All hidden cryptojacking adverts Shuts Down YouTube
News Source-The Telegraph
YouTube has fixed a vulnerability that allowed adverts to siphon viewers' computer power for mining cryptocurrency.
Visitors to YouTube last week noticed that their devices were slowing down and some received alerts from installed anti-virus protection which warned that they were under attack from a power-leeching program that uses a network of computers to mine cryptocurrency like Bitcoin or Ethereum.
"Mining cryptocurrency through ads is a relatively new form of abuse that violates our policies and one that we’ve been monitoring actively,” a Google spokesman said.
"We enforce our policies through a multi-layered detection system across our platforms which we update as new threats emerge. In this case, the ads were blocked in less than two hours and the malicious actors were quickly removed from our platforms."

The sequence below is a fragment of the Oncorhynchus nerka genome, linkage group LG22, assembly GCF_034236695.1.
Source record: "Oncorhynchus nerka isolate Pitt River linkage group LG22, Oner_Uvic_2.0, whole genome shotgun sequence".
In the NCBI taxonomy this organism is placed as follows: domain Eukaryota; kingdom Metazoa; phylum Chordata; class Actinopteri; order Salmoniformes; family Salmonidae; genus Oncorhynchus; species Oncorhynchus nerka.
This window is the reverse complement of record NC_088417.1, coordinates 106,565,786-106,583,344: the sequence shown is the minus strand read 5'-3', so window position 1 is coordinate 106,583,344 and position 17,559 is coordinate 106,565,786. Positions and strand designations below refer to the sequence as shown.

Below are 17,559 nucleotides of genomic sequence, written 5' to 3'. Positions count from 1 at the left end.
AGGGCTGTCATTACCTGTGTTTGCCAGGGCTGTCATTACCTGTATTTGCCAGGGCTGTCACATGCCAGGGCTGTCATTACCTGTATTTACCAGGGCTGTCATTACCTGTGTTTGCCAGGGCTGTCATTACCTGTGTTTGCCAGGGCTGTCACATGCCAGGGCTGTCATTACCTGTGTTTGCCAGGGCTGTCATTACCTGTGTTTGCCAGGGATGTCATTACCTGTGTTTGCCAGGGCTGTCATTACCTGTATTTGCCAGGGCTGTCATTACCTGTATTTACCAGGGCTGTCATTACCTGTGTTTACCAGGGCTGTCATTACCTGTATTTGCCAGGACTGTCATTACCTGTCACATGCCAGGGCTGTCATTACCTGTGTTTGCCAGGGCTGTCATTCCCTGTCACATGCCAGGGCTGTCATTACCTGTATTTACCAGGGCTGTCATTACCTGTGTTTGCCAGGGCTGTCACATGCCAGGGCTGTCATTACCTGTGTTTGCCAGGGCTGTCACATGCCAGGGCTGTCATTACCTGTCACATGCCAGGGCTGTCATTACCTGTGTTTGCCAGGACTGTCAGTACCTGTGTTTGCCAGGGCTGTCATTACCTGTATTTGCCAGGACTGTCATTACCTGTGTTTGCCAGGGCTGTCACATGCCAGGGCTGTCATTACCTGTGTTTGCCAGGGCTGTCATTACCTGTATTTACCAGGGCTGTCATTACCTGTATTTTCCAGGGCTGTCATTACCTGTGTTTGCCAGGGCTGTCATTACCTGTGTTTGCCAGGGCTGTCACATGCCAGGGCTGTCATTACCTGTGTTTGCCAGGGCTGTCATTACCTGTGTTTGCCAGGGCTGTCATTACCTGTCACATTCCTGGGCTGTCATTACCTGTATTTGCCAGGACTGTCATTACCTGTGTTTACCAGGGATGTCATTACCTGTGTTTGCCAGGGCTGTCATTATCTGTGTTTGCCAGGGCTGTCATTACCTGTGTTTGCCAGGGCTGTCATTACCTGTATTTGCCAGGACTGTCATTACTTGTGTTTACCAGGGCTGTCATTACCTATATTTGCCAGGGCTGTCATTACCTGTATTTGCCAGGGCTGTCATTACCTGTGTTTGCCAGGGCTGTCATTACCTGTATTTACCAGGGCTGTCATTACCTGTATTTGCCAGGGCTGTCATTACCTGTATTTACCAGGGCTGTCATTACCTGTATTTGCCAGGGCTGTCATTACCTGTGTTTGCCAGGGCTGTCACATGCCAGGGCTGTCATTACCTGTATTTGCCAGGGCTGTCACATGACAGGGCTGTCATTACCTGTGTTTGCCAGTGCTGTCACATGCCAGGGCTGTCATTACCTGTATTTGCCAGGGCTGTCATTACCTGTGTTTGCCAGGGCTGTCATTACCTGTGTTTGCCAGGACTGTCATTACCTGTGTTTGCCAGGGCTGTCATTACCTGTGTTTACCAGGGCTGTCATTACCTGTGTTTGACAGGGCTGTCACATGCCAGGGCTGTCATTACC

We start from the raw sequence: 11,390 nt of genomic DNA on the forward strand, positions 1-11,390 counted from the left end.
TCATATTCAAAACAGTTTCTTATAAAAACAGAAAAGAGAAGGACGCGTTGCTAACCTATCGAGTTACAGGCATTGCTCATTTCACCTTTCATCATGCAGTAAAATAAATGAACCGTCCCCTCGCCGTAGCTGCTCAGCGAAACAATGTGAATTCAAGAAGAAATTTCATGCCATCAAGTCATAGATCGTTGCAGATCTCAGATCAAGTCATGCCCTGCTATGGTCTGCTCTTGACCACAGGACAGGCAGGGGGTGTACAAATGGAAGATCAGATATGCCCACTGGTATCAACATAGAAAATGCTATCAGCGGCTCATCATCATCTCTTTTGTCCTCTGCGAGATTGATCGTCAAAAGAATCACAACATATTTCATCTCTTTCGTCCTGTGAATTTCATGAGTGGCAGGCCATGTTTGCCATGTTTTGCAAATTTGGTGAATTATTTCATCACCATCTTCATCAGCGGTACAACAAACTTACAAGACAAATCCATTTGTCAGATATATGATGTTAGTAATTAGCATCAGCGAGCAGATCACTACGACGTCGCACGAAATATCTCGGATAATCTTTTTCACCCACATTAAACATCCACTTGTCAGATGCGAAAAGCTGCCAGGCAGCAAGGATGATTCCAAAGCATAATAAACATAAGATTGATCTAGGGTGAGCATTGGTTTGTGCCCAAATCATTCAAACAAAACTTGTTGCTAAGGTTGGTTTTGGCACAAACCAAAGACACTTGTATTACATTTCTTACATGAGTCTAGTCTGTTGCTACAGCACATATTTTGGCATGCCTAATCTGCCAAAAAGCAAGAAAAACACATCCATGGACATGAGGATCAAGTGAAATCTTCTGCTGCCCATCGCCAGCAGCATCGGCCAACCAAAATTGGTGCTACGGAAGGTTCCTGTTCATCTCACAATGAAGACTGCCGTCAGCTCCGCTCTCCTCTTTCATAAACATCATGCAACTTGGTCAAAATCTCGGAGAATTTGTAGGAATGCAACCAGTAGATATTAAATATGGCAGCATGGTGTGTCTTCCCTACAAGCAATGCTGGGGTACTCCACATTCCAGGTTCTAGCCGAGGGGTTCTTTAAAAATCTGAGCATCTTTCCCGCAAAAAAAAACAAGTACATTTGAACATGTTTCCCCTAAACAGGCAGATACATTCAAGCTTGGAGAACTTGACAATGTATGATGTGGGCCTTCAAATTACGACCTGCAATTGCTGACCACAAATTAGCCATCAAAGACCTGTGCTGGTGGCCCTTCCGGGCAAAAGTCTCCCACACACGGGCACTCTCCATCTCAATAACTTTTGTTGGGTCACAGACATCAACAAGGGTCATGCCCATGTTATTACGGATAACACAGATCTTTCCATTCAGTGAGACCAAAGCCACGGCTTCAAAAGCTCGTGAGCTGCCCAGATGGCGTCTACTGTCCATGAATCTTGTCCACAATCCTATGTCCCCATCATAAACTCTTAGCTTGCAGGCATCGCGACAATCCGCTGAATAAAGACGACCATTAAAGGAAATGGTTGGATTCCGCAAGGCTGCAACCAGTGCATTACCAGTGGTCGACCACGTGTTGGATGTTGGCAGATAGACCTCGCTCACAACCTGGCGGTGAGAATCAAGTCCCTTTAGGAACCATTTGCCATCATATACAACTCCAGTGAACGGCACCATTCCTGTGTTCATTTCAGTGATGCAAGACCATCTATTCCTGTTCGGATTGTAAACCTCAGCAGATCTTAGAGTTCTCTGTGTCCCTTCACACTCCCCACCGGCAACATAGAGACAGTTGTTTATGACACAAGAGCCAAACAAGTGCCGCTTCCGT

The growing trend for mining by malware - a phenomenon known as “cryptojacking”- has becoming more prevalent as the Bitcoin frenzy continues, forcing tech giants like Google to put together teams that can spot abusers as quickly as possible.
What is cryptocurrency, how does it work and why do we use it?
Cryptojacking is a process that hijacks other peoples’ computers to mine cryptocurrency for themselves. Bitcoin and other digital coins are traded using a digital network called a blockchain, which must remain online at all times. Mining effectively keeps the lights on and provides the power for all the number crunching necessary to keep the blockchain going. Users who generate lots of power are rewarded with coins.
Google says it typically removes mining adverts down within minutes of their appearance, but are up against hackers who continuously change tactics to try and get around their systems.
CBS Showtime, UFC live-streams and even official websites for the governments of Moldova and Bangladesh have also fallen victim. In some instances, websites that offer free services - such as sites that help people download films, TV series and music for free like The Pirate Bay, explicitly use miners to offset running costs.
Coinhive, the developer of the initial, open-source mining code, has said that the service could be used to replace advertising on some websites.